He said that authorities should continue to offer local welfare assistance from within existing budgets.

However, part of each upper-tier local authority’s funding settlement would be earmarked, though not ringfenced, for local welfare schemes, totalling £129.6m.

An analysis of the figures by CIPFA, produced in association with Pixel Financial Management, found that once ringfenced grants and Better Care Fund money are removed, the average spending cut in government grants rises to 6%.

CIPFA chief executive Rob Whiteman said that the government’s figures appeared to hide the true impact of cuts upon some local authorities.

‘The difference between what has been presented today by the Government and the actual cash figures for cuts to local councils is stark.

‘It demonstrates why we urgently need transparency about government funding instead of this continued conflation and inflation spending which hides the true size and scope of the cuts many local authorities face.

‘While closer co-operation between local authorities and the NHS is fundamental to better outcomes in social care, to portray money already spent through pooled budgets as extra funding is seriously distorting, not least because the same money appears to be counted as NHS funding as well.’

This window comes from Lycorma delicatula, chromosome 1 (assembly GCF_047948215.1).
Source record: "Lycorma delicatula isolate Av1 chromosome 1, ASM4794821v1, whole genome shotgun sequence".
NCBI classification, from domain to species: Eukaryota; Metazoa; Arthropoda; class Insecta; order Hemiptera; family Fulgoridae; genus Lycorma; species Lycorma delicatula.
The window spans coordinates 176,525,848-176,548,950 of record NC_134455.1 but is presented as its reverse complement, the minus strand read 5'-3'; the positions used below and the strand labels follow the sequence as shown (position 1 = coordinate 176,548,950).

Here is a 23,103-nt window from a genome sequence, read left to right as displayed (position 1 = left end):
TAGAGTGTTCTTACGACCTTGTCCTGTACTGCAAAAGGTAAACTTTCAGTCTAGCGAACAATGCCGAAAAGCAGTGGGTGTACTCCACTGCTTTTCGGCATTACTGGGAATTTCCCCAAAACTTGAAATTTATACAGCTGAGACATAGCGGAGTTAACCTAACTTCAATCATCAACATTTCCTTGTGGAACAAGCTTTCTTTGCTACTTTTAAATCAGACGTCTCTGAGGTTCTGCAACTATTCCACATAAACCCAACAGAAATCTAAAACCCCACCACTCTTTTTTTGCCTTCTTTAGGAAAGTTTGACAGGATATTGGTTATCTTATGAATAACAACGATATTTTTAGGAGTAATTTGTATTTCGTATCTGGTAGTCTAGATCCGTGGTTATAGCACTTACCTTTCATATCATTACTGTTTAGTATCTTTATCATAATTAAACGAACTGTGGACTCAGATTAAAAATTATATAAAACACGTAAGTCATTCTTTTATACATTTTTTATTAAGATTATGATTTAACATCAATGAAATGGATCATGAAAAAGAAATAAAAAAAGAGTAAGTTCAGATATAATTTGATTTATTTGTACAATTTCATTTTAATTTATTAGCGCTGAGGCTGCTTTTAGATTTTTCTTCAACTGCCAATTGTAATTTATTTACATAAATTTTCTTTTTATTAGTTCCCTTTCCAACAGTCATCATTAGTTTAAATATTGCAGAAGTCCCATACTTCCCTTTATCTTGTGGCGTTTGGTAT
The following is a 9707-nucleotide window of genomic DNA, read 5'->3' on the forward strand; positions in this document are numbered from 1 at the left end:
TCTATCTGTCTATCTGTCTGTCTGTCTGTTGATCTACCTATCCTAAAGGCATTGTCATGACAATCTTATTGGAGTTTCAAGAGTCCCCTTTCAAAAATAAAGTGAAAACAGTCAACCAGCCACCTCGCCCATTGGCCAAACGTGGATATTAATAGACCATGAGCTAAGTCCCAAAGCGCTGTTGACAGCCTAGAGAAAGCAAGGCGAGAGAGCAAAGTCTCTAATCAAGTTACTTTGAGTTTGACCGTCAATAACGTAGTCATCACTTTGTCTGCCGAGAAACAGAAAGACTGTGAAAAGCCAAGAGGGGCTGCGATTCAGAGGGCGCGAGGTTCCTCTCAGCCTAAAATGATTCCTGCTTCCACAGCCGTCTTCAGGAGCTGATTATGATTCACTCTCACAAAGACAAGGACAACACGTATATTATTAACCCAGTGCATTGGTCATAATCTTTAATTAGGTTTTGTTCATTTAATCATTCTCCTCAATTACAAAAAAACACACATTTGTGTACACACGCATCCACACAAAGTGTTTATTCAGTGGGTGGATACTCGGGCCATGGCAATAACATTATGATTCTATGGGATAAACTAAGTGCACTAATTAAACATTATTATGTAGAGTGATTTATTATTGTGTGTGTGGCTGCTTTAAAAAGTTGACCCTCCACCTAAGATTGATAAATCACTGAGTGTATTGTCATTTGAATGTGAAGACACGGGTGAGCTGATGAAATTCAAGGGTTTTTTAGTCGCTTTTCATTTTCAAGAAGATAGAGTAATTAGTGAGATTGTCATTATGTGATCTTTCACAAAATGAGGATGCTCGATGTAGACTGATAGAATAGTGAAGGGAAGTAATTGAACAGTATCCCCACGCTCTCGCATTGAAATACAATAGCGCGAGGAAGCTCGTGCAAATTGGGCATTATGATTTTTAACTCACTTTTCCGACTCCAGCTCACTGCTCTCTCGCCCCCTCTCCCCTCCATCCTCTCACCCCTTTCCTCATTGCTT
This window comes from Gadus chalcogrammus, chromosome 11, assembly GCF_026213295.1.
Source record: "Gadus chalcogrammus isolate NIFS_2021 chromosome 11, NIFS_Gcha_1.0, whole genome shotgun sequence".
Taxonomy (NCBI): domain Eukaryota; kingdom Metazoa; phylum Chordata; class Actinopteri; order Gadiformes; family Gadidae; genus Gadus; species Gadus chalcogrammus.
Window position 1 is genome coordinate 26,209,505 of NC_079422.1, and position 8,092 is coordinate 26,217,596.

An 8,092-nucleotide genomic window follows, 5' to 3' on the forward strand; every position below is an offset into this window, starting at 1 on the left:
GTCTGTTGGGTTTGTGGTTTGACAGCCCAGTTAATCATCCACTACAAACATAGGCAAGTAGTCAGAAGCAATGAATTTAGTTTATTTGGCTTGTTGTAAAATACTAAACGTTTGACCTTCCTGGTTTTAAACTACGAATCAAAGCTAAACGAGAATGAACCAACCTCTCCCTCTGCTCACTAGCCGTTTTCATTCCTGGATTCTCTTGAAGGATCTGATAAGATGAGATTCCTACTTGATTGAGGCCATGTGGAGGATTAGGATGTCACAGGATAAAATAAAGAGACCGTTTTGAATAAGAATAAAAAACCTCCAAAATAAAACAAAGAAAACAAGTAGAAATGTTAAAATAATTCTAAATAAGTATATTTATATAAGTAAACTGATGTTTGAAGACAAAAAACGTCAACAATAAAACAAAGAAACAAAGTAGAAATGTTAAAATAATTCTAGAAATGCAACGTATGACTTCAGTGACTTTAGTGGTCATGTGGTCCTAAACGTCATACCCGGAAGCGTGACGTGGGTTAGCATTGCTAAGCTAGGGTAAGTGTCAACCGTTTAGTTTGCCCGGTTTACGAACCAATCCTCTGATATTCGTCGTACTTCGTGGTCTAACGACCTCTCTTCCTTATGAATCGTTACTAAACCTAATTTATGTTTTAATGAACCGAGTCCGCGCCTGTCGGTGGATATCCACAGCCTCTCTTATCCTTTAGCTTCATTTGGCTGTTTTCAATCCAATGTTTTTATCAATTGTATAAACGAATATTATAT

Responding to the publication of the finance settlement, the Local Government Association said that its initial analysis showed that savings of £2.6bn would need to be found from council budgets for 2015/16.

The cut announced today brings the total reduction in core government funding to councils since 2010 to 40%, LGA chair David Sparks said. Over this period councils will have made £20 billion worth of savings.

‘Today’s settlement confirms the huge financial challenge local services now face,’ he added.

‘Councils have spent the past four years finding billions of pounds worth of savings, while working hard to protect the services upon which people rely.

‘But those same efficiency savings cannot be made again. The savings of more than £2.5bn councils need to find before April will be the most difficult yet. We cannot pretend that this will not have an impact on local government’s ability to improve people’s quality of life and support local businesses.’

County Councils Network said it meant authorities would face tough financial conditions, which would place the continued delivery of many services in jeopardy.

Councils have already stripped out around 40% of their budgets since 2010, CCN chair David Hodge stated.

‘Counties have played their role in reducing the deficit in the last four year. ‘Despite this ongoing commitment, the council tax cap will continue to accelerate the loss of essential services for vulnerable elderly people and deny our young people vital school places. Localism was introduced to bring decisions to closer to local people not cut services.’